And we were totally ready to buy a number of things in the Charles Viancin Paris booth. The France-based housewares designer produces nature-inspired serving and storage pieces that are beautiful, whimsical and utterly practical. The piece that first caught our attention was a green, translucent silicone storage lid. Shaped like a lily pad, its smooth underside adheres to any non-porous surface. The rep laid it on top of a heavy ceramic bowl, then invited us to lift it by the “stem.” It lifted the entire bowl from the counter and held. To remove it, you simply lift from one edge. No snapping, no sealing, no “burping.” Alas, none of their cool stuff is available in the US yet. They’re trying to line up distributors. When they do, we’ll let you know.


{ 15 comments… read them below or add one }

Ronnie Ann March 25, 2009 at 5:45 am

Oh…I love this post Terry! Lots of fun cool yet oh so practical stuff. Can’t someone please pay you enough to do this full time, forcing you and Marion to travel the world and bring us back all kinds of interesting things to check out? Is that asking too much???

Of course, the hardest part was reading this while trying not to think about the yummy-looking picture of the pot roast you cooked for your other post today. I’m still tasting it in my mind. (I think that’s how my brain gets fat.)

Thanks for two wonderful posts. And oh those pictures.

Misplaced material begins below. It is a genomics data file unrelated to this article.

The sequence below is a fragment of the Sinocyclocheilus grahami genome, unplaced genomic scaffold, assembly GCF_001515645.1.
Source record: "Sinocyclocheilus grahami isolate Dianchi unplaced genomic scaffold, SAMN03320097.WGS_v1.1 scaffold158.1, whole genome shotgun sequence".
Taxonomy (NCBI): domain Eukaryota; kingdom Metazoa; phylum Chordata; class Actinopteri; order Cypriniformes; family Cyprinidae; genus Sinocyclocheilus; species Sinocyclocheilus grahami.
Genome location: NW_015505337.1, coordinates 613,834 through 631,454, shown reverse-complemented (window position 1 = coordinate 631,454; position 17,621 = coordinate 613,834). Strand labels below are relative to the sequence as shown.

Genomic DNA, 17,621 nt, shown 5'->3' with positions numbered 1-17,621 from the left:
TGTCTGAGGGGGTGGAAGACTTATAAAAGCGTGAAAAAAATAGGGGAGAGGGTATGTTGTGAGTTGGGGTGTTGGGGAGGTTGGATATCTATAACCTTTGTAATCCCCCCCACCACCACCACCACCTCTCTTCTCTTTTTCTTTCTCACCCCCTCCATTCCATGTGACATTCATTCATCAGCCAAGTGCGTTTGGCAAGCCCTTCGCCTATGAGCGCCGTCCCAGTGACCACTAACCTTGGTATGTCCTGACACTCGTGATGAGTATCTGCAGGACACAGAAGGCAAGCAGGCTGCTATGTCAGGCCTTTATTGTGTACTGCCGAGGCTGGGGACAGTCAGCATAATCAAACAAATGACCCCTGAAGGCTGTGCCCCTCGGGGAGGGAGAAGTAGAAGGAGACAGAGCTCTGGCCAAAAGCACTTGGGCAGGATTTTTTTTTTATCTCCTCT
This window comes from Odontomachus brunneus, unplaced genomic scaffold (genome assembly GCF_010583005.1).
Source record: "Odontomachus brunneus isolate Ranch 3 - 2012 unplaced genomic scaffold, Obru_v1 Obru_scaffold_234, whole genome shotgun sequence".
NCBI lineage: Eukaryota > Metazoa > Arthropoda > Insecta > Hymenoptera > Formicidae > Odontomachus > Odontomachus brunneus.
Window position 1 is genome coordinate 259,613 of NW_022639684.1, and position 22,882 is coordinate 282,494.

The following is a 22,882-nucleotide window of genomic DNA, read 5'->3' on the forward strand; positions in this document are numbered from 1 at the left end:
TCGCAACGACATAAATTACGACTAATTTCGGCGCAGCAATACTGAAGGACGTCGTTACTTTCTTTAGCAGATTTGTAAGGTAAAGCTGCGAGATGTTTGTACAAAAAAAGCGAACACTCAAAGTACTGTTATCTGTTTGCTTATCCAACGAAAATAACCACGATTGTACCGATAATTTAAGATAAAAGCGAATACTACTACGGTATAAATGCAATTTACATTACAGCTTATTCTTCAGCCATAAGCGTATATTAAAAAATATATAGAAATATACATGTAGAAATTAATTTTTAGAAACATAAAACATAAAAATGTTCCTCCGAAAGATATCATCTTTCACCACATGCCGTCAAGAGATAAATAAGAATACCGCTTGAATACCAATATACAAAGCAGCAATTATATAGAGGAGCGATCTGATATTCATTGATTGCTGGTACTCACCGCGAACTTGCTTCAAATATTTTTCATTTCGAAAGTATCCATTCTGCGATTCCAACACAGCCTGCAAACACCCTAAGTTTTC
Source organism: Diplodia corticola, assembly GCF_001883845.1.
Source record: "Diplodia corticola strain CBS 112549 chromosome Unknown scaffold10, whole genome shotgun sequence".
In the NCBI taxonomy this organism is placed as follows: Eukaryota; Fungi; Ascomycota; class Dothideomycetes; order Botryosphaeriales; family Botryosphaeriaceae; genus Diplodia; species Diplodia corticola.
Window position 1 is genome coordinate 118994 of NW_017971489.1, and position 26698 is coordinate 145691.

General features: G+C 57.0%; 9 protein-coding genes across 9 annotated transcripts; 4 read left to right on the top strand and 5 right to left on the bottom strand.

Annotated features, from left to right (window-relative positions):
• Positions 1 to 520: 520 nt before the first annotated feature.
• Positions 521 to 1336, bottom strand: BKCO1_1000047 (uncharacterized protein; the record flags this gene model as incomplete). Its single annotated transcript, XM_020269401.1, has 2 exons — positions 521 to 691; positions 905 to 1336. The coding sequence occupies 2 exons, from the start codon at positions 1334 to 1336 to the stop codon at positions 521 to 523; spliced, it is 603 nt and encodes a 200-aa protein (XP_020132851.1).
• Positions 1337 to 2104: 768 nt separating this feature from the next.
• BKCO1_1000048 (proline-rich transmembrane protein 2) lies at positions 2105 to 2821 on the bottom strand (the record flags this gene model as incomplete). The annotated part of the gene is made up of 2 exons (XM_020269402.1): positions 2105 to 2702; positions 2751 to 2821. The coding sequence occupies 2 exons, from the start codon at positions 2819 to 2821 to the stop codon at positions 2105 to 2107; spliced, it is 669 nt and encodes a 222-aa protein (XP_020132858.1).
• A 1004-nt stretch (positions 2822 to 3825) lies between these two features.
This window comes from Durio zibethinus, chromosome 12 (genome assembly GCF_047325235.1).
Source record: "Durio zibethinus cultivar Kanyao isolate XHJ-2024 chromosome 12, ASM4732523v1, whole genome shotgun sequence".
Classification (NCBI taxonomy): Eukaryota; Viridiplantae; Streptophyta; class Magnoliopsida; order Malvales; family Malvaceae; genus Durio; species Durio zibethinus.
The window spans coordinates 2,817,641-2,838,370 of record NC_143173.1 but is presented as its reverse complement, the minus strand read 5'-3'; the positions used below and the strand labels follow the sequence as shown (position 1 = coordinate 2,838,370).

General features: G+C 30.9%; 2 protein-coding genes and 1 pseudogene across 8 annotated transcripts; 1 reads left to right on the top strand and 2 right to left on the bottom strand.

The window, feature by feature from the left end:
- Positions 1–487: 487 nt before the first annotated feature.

Ronnie Ann

KT March 25, 2009 at 12:05 pm

I’m so jealous you got to attend this show- sounds amazing! Isn’t Built the company that makes those really cool laptop cases? I’ve been looking for *months* for the right oven mitts (not quilted, not some cheesy “provence” print with roosters, and not RED!), so I’ll check these out.

Thanks so much for sharing the highlights from the show! :)

Terry B March 25, 2009 at 3:25 pm

Ronnie Ann—That sounds like a reasonable request to me. Any takers?

KT—Yes, Built NY does make those cool laptop cases too, from the same neoprene. Pretty much everything they make is cool. Take a look at their website and you’ll see what I mean..

Laura March 25, 2009 at 5:03 pm

I must have those bodum cups…they are the cutest thing! Perfect to have on my desk during the day for water and tea. And I’m obsessed with the mechanized teapot! I love loose tea…

B.J. March 25, 2009 at 6:30 pm

Gadgets … need more kitchen gadgets.

Love posts like this. Keep ’em coming.

dani March 25, 2009 at 8:06 pm

Blue Kitchen is one of my very favorite sites, Terry. I love that you post about more than just recipes (but please don’t skip those!) Your writing is always interesting and informative, and I appreciate the links and photos. Who can ever have too many cookbooks or kitchen gadgets? I’m with Ronnie Ann, just imagine what you and Marion could find for us! Thanks for sharing.